We are approaching a crisis that stems in part from irresponsible behavior and is aggravated by our insatiable consumer culture. A lack of government oversight has let the problem grow to catastrophic levels. Now it could devastate entire economies and societies.
No, I'm not talking about Wall Street. I'm talking about the crisis we seem to forget whenever our credit limits are threatened: climate change. Today, the environment is once again taking a backseat to other problems. We're fascinated by the jagged line depicting the stock market's abstract ups and downs, even as we ignore the much more frightening -- and far from abstract -- upward surge in global temperatures.
This issue's feature story should put things back into perspective, reminding us that our economic problems are small potatoes compared to what the planet is facing. As we've done in the past in our stories on climate change, we've tried to take an in-depth look at the phenomenon and the science behind it. Madeleine Nash, former senior science correspondent for Time magazine, goes back more than 50 million years to examine the last big climate shift. She discovers that nature can wreak havoc on the earth even without humankind's help. What we're learning about past climate change has surprising relevance today -- especially because we're changing the climate more quickly than ever before.
We don't want to inject more doom and gloom into our readers' daily existence; there's already enough to go around. But it's worth considering our reactions to the financial crisis and how drastically they differ from our approach to climate change. In the course of just a few weeks, President Bush (after initially saying the fundamentals of the economy were strong), repeatedly begged the nation and Congress to devote $700 billion in taxpayer money to bail out the failing financial giants. Politicians from both parties have tossed around end-of-the-world language when describing the consequences of inaction. Not one of them has shown nearly the same amount of urgency when it comes to climate change.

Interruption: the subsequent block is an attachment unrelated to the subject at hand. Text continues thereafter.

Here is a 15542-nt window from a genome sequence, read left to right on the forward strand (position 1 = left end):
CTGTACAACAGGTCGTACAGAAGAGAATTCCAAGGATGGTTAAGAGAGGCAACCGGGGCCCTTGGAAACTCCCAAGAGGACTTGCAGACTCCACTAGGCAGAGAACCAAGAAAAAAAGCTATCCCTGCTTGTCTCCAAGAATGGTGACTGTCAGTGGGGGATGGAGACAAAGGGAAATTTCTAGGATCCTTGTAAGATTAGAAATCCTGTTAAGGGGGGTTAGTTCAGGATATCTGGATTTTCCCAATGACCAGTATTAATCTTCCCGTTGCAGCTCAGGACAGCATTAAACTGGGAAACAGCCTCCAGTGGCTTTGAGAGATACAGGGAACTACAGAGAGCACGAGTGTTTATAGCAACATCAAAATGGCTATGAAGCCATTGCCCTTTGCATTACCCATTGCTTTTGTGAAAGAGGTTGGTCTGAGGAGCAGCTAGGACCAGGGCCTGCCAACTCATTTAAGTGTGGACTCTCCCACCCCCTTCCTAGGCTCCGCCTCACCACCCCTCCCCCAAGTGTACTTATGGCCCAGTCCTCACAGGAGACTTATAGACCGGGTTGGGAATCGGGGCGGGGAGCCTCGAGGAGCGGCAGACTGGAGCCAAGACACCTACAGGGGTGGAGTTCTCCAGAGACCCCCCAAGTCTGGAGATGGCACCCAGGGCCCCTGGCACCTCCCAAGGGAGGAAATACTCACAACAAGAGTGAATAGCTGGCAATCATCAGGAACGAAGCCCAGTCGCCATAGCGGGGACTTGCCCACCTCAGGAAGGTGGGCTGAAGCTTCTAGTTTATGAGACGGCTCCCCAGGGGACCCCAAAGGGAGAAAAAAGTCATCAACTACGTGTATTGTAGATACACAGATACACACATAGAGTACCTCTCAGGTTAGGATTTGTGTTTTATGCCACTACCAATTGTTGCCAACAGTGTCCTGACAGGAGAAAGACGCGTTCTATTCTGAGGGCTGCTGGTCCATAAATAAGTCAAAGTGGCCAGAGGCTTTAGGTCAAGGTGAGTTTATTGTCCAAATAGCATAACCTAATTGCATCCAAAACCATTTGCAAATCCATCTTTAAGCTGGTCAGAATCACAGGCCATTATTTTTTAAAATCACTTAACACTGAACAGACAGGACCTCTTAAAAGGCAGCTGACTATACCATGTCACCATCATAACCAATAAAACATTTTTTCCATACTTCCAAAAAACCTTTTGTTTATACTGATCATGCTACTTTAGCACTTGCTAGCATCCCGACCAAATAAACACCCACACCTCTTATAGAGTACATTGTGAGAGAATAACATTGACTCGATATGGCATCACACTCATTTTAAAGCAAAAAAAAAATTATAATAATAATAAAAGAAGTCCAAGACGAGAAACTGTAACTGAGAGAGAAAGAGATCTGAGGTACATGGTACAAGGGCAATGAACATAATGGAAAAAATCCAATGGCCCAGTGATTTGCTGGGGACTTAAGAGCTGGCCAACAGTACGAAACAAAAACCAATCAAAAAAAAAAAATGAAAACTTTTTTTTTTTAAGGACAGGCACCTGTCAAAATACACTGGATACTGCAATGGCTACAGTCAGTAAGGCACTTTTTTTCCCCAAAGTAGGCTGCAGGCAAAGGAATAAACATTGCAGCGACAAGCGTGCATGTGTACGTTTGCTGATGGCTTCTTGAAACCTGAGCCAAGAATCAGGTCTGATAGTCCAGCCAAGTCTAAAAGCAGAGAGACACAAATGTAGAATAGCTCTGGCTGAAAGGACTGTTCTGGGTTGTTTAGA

Meanwhile, the costs of ignoring the climate crisis are much greater, and the costs of addressing it are probably smaller. (Lester Brown, director of the Earth Policy Institute, estimates that it will cost around $190 billion per year to effectively address global warming.) The $1 trillion or more that economists say is needed to solve the financial mess would buy a lot of wind turbines, solar panels and transmission lines. And that would create thousands of jobs to revitalize the economy.
Perhaps it's too much to ask Washington to realign its priorities entirely, and focus a bit more energy on the environment and a bit less on Wall Street. It is, however, reasonable to suggest that lawmakers take at least one lesson from the financial calamity and apply it to the climate crisis: We've tried letting the free market take its course by deregulating the banking system. It didn't work. Let's not make the same mistake when it comes to dealing with climate change. Real intervention is needed. And it's needed now.